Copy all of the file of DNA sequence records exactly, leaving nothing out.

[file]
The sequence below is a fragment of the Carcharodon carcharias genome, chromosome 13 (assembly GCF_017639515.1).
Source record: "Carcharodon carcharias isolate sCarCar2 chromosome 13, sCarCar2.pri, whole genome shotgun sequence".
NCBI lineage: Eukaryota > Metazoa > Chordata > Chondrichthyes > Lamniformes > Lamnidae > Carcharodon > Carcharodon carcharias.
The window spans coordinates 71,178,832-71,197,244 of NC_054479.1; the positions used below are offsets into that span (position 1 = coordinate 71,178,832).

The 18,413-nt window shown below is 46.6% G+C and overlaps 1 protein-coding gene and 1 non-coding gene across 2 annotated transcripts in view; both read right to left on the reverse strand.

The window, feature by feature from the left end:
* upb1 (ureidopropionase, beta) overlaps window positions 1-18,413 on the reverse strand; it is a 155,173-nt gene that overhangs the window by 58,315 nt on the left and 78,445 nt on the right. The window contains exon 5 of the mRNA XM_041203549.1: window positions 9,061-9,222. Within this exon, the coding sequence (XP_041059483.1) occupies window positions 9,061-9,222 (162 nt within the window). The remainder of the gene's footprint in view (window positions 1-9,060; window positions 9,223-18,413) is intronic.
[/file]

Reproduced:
The sequence below is a fragment of the Carcharodon carcharias genome, chromosome 13 (assembly GCF_017639515.1).
Source record: "Carcharodon carcharias isolate sCarCar2 chromosome 13, sCarCar2.pri, whole genome shotgun sequence".
NCBI lineage: Eukaryota > Metazoa > Chordata > Chondrichthyes > Lamniformes > Lamnidae > Carcharodon > Carcharodon carcharias.
The window spans coordinates 71,178,832-71,197,244 of NC_054479.1; the positions used below are offsets into that span (position 1 = coordinate 71,178,832).

The 18,413-nt window shown below is 46.6% G+C and overlaps 1 protein-coding gene and 1 non-coding gene across 2 annotated transcripts in view; both read right to left on the reverse strand.

The window, feature by feature from the left end:
* upb1 (ureidopropionase, beta) overlaps window positions 1-18,413 on the reverse strand; it is a 155,173-nt gene that overhangs the window by 58,315 nt on the left and 78,445 nt on the right. The window contains exon 5 of the mRNA XM_041203549.1: window positions 9,061-9,222. Within this exon, the coding sequence (XP_041059483.1) occupies window positions 9,061-9,222 (162 nt within the window). The remainder of the gene's footprint in view (window positions 1-9,060; window positions 9,223-18,413) is intronic.